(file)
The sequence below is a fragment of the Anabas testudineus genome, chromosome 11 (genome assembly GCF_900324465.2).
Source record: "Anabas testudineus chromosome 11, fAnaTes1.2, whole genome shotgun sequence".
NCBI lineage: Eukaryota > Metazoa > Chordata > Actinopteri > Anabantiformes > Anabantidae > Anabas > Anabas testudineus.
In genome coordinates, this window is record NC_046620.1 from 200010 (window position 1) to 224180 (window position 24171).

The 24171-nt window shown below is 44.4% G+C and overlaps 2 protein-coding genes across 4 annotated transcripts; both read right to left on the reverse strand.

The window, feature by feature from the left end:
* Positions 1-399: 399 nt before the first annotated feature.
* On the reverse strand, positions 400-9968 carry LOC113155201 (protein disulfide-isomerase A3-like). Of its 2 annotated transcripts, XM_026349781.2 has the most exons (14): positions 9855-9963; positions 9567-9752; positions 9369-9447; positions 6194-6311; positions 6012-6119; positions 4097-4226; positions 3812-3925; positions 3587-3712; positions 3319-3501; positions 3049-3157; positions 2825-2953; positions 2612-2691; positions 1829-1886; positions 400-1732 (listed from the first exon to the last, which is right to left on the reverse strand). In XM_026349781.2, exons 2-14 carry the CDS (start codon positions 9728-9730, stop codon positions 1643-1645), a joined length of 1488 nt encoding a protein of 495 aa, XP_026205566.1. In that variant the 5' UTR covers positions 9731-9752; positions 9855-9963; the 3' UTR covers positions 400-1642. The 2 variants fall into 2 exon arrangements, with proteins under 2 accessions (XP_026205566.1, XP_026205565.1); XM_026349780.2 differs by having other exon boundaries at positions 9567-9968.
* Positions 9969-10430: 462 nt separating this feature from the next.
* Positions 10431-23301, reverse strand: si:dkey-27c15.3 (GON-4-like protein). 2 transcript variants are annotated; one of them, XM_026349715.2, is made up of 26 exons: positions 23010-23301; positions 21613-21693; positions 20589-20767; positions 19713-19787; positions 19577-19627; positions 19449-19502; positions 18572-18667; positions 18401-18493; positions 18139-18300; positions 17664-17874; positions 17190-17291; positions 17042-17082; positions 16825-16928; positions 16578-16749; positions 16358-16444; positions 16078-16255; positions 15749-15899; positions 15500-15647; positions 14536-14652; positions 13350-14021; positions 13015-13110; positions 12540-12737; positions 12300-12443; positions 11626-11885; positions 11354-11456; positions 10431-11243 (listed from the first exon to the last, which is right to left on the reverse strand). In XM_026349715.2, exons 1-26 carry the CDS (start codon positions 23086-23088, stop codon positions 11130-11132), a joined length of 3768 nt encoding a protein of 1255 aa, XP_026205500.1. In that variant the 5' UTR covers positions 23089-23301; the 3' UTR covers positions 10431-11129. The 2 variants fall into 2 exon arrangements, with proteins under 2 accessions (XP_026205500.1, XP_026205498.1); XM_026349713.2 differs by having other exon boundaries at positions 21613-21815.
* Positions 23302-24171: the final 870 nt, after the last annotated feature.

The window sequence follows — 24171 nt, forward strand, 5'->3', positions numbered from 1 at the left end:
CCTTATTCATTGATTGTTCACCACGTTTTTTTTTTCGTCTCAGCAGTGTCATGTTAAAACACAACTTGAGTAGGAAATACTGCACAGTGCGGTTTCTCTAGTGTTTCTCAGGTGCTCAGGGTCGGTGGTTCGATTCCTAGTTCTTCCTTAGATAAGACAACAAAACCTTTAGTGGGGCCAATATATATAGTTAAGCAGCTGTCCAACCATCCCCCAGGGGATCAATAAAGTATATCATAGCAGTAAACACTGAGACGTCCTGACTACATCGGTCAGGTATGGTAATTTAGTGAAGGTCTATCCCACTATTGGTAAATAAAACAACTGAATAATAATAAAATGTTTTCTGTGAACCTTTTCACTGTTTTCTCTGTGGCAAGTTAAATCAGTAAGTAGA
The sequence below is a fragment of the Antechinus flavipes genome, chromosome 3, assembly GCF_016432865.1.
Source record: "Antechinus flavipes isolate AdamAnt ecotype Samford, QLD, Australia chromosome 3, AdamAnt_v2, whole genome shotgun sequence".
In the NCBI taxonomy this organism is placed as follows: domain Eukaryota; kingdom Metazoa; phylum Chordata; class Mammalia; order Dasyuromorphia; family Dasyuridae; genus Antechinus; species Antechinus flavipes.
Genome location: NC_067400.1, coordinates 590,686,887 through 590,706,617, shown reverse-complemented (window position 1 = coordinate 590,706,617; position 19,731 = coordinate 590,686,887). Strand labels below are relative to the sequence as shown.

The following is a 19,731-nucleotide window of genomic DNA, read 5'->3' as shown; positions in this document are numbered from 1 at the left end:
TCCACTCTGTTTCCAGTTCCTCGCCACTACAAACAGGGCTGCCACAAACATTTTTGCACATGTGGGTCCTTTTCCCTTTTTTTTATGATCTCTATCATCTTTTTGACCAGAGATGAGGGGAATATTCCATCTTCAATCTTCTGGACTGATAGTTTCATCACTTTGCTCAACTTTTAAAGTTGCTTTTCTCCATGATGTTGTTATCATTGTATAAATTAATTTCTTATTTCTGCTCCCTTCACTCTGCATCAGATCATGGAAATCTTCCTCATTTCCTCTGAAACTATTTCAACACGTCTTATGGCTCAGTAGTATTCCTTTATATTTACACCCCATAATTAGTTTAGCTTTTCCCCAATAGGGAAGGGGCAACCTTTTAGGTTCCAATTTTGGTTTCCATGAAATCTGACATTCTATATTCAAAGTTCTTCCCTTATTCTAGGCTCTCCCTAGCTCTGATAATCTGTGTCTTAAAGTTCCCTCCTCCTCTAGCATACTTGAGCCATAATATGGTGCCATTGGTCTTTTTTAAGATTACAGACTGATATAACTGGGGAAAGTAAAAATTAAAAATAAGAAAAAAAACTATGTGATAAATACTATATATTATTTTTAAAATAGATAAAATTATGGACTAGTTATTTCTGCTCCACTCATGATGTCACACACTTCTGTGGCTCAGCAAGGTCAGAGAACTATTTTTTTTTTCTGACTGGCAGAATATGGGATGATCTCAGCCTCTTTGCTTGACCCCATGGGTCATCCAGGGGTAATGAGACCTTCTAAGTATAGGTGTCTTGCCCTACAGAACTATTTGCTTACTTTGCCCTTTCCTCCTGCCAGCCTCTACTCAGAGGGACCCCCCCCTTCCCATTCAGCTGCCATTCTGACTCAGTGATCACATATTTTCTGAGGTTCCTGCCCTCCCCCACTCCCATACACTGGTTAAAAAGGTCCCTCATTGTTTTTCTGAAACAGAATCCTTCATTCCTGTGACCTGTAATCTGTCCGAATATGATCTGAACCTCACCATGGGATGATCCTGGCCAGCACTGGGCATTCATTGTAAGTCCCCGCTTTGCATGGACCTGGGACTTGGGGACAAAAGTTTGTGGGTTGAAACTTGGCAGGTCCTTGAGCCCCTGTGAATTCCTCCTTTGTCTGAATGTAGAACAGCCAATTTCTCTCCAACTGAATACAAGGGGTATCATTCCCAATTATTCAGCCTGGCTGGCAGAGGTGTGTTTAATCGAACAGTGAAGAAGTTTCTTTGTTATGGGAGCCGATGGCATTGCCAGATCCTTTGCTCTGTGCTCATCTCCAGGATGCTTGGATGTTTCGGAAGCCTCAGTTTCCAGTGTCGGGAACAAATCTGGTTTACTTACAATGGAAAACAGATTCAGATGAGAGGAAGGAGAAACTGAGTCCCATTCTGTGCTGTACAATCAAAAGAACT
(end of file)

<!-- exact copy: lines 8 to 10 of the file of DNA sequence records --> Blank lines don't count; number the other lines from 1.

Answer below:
* On the reverse strand, positions 400-9968 carry LOC113155201 (protein disulfide-isomerase A3-like). Of its 2 annotated transcripts, XM_026349781.2 has the most exons (14): positions 9855-9963; positions 9567-9752; positions 9369-9447; positions 6194-6311; positions 6012-6119; positions 4097-4226; positions 3812-3925; positions 3587-3712; positions 3319-3501; positions 3049-3157; positions 2825-2953; positions 2612-2691; positions 1829-1886; positions 400-1732 (listed from the first exon to the last, which is right to left on the reverse strand). In XM_026349781.2, exons 2-14 carry the CDS (start codon positions 9728-9730, stop codon positions 1643-1645), a joined length of 1488 nt encoding a protein of 495 aa, XP_026205566.1. In that variant the 5' UTR covers positions 9731-9752; positions 9855-9963; the 3' UTR covers positions 400-1642. The 2 variants fall into 2 exon arrangements, with proteins under 2 accessions (XP_026205566.1, XP_026205565.1); XM_026349780.2 differs by having other exon boundaries at positions 9567-9968.
* Positions 9969-10430: 462 nt separating this feature from the next.
* Positions 10431-23301, reverse strand: si:dkey-27c15.3 (GON-4-like protein). 2 transcript variants are annotated; one of them, XM_026349715.2, is made up of 26 exons: positions 23010-23301; positions 21613-21693; positions 20589-20767; positions 19713-19787; positions 19577-19627; positions 19449-19502; positions 18572-18667; positions 18401-18493; positions 18139-18300; positions 17664-17874; positions 17190-17291; positions 17042-17082; positions 16825-16928; positions 16578-16749; positions 16358-16444; positions 16078-16255; positions 15749-15899; positions 15500-15647; positions 14536-14652; positions 13350-14021; positions 13015-13110; positions 12540-12737; positions 12300-12443; positions 11626-11885; positions 11354-11456; positions 10431-11243 (listed from the first exon to the last, which is right to left on the reverse strand). In XM_026349715.2, exons 1-26 carry the CDS (start codon positions 23086-23088, stop codon positions 11130-11132), a joined length of 3768 nt encoding a protein of 1255 aa, XP_026205500.1. In that variant the 5' UTR covers positions 23089-23301; the 3' UTR covers positions 10431-11129. The 2 variants fall into 2 exon arrangements, with proteins under 2 accessions (XP_026205500.1, XP_026205498.1); XM_026349713.2 differs by having other exon boundaries at positions 21613-21815.